To ensure that the advanced emission control systems installed on modern motor vehicles continue to work properly, motor vehicle inspection and maintenance (I/M) programs are now found in the major cities of many countries around the world. These programs are widely regarded as valuable and even essential to the achievement of air quality objectives, but there have been few ex post audits of these programs. In this paper, we examine the performance of one of the most sophisticated I/M programs, the USEPA’s Enhanced I/M Program. This program has now been implemented in five states. Using data from 1995 and 1996, we estimate the cost of the Arizona Enhanced I/M Program and the emission reductions achieved. We begin by enumerating briefly the components of I/M costs and discuss their size and incidence. Then we describe the empirical information from Arizona and how we use it to construct cost estimates for both vehicle inspection and repair of failing vehicles. Inspection costs include the costs of operating the test stations and the costs motorists incur in time and money to get to the station and go through the testing process. We find that the inspection costs account for over two-thirds of the full costs of I/M, while costs associated with actual vehicle repair account for only one-third. We conclude by comparing the empirical estimates of costs and program effectiveness in the Arizona program with the ex ante estimated Enhanced I/M program costs made by the EPA in the 1992 Regulatory Impact Analysis (RIA). The ex ante EPA analysis appears to have underestimated the costs of achieving the ambitious reductions in emissions hoped for under I/M.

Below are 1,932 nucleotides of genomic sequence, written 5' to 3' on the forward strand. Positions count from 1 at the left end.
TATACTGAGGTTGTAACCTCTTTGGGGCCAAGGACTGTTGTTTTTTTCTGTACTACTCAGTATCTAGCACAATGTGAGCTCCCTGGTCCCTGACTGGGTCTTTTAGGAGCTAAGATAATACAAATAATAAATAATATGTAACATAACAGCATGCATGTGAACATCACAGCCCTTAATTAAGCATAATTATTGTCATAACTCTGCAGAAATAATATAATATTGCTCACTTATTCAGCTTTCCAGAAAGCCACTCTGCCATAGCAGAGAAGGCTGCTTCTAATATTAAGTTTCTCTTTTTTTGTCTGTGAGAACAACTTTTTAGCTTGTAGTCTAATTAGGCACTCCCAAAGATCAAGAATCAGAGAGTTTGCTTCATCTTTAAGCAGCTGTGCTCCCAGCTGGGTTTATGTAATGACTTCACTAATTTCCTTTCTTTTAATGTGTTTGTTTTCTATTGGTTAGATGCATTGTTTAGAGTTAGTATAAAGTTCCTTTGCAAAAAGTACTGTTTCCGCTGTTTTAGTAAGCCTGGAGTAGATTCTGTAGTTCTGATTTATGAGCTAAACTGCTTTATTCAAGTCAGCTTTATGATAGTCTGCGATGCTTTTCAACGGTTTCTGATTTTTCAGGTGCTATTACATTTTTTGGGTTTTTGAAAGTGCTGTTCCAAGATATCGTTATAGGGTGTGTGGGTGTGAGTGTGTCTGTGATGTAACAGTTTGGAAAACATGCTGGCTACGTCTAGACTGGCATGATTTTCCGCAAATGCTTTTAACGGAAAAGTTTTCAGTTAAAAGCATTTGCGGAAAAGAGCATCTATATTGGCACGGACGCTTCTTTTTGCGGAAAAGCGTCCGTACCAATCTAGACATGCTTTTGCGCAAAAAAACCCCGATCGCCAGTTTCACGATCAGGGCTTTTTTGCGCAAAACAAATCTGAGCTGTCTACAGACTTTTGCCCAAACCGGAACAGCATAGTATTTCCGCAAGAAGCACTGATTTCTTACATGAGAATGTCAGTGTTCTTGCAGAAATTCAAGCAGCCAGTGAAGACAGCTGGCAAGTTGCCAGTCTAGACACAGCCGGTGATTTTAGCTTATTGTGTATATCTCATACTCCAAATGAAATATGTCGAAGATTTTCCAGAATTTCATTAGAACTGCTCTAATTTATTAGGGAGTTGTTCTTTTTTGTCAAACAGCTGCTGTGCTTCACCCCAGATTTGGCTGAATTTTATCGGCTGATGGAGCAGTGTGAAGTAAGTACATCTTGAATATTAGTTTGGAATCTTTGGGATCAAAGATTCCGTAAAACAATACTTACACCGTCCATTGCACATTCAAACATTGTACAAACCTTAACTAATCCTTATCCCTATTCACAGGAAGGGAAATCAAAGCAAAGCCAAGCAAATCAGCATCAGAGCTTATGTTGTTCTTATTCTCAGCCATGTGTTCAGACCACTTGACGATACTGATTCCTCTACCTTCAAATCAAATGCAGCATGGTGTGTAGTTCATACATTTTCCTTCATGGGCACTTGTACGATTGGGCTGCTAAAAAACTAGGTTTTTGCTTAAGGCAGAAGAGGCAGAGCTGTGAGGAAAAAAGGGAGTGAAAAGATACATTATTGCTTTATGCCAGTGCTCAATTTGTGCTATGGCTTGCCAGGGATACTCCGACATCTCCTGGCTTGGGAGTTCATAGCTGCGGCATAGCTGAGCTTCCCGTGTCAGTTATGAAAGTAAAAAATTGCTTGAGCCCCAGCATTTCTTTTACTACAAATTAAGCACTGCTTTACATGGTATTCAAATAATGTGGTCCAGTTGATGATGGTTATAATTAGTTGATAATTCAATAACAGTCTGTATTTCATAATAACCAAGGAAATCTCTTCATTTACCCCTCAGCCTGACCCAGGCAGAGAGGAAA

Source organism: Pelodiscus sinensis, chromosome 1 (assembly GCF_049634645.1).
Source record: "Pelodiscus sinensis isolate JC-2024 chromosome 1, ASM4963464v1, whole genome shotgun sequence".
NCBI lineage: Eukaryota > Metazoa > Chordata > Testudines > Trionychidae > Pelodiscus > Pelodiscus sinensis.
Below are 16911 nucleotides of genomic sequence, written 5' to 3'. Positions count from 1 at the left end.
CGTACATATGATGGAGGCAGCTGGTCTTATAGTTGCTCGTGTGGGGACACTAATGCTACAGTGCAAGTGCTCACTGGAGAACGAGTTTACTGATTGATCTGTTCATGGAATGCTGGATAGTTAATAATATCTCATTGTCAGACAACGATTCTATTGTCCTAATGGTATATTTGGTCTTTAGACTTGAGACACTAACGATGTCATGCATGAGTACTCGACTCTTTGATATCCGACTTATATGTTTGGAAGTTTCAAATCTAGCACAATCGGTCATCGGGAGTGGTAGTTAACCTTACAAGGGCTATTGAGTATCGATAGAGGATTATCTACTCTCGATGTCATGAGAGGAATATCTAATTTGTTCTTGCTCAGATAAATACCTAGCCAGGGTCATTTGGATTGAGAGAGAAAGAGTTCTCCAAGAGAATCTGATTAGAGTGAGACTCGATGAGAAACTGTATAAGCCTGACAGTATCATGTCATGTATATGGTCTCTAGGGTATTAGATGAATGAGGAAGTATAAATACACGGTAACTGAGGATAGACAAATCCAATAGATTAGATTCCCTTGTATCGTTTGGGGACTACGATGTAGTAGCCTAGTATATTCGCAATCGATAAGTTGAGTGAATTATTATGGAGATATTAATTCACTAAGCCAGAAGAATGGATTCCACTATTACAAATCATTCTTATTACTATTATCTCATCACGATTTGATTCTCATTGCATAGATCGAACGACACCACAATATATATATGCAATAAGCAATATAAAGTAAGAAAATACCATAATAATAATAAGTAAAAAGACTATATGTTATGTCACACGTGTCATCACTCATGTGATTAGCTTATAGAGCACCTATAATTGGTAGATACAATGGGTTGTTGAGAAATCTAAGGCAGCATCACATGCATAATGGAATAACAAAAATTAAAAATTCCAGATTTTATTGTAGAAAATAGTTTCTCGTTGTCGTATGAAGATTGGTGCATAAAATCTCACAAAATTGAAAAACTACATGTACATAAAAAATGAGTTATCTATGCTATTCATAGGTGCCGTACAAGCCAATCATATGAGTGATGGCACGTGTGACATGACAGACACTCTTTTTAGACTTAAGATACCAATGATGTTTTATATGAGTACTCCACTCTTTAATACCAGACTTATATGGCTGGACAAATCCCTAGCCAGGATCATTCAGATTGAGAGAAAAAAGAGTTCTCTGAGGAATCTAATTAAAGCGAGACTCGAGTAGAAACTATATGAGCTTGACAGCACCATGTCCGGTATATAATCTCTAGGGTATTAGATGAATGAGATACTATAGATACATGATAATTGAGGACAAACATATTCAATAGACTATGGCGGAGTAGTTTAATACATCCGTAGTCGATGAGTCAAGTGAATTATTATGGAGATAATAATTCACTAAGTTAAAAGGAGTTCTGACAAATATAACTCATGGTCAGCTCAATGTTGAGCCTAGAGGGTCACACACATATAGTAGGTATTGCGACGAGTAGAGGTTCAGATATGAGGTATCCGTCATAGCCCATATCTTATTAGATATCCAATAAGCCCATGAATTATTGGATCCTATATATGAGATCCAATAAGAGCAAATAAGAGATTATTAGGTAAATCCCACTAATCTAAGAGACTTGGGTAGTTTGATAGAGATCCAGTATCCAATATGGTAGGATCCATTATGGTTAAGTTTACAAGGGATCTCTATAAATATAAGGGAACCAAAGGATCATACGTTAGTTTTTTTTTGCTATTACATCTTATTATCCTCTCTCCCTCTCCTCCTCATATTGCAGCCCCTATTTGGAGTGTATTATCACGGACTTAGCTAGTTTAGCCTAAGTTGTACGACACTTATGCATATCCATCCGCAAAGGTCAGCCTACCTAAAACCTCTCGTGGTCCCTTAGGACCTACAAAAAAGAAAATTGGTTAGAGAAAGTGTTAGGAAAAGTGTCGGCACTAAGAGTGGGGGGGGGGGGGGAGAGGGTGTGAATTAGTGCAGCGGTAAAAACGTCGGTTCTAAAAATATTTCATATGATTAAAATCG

- I/M cost-effectiveness
- Mobile sources
- Vehicle emissions
ASJC Scopus subject areas
- Economics, Econometrics and Finance(all)
- Business, Management and Accounting(all)
- Environmental Science(all)